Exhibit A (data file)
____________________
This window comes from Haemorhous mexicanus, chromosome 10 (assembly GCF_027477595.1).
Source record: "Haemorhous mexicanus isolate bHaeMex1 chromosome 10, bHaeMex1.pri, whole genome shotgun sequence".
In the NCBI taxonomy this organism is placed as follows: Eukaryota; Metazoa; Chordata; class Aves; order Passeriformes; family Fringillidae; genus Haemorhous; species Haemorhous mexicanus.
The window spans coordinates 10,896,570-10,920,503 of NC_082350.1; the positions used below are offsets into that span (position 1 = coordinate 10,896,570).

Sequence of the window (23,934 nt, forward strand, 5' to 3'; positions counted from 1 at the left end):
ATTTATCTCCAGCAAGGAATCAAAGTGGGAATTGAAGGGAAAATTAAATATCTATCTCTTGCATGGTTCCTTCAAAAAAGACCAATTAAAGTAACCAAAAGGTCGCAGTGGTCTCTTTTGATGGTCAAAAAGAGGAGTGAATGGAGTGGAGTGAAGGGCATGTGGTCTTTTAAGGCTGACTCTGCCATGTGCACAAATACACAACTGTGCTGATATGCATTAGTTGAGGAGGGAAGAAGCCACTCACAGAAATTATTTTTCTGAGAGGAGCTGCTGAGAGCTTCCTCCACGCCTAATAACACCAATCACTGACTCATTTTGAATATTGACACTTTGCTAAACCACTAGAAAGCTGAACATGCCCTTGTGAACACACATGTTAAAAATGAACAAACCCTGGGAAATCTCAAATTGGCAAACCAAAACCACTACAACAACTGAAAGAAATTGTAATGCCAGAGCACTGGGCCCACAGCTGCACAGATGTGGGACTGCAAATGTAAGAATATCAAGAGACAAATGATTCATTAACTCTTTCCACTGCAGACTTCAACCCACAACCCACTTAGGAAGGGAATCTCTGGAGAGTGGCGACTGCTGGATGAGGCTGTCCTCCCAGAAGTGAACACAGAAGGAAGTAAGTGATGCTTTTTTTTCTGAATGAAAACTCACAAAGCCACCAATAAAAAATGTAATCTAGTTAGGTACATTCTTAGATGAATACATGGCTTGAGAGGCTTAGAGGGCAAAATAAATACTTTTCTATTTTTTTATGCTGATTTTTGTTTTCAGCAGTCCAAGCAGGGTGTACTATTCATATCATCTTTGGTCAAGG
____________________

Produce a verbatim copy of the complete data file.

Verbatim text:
This window comes from Haemorhous mexicanus, chromosome 10 (assembly GCF_027477595.1).
Source record: "Haemorhous mexicanus isolate bHaeMex1 chromosome 10, bHaeMex1.pri, whole genome shotgun sequence".
In the NCBI taxonomy this organism is placed as follows: Eukaryota; Metazoa; Chordata; class Aves; order Passeriformes; family Fringillidae; genus Haemorhous; species Haemorhous mexicanus.
The window spans coordinates 10,896,570-10,920,503 of NC_082350.1; the positions used below are offsets into that span (position 1 = coordinate 10,896,570).

Sequence of the window (23,934 nt, forward strand, 5' to 3'; positions counted from 1 at the left end):
ATTTATCTCCAGCAAGGAATCAAAGTGGGAATTGAAGGGAAAATTAAATATCTATCTCTTGCATGGTTCCTTCAAAAAAGACCAATTAAAGTAACCAAAAGGTCGCAGTGGTCTCTTTTGATGGTCAAAAAGAGGAGTGAATGGAGTGGAGTGAAGGGCATGTGGTCTTTTAAGGCTGACTCTGCCATGTGCACAAATACACAACTGTGCTGATATGCATTAGTTGAGGAGGGAAGAAGCCACTCACAGAAATTATTTTTCTGAGAGGAGCTGCTGAGAGCTTCCTCCACGCCTAATAACACCAATCACTGACTCATTTTGAATATTGACACTTTGCTAAACCACTAGAAAGCTGAACATGCCCTTGTGAACACACATGTTAAAAATGAACAAACCCTGGGAAATCTCAAATTGGCAAACCAAAACCACTACAACAACTGAAAGAAATTGTAATGCCAGAGCACTGGGCCCACAGCTGCACAGATGTGGGACTGCAAATGTAAGAATATCAAGAGACAAATGATTCATTAACTCTTTCCACTGCAGACTTCAACCCACAACCCACTTAGGAAGGGAATCTCTGGAGAGTGGCGACTGCTGGATGAGGCTGTCCTCCCAGAAGTGAACACAGAAGGAAGTAAGTGATGCTTTTTTTTCTGAATGAAAACTCACAAAGCCACCAATAAAAAATGTAATCTAGTTAGGTACATTCTTAGATGAATACATGGCTTGAGAGGCTTAGAGGGCAAAATAAATACTTTTCTATTTTTTTATGCTGATTTTTGTTTTCAGCAGTCCAAGCAGGGTGTACTATTCATATCATCTTTGGTCAAGG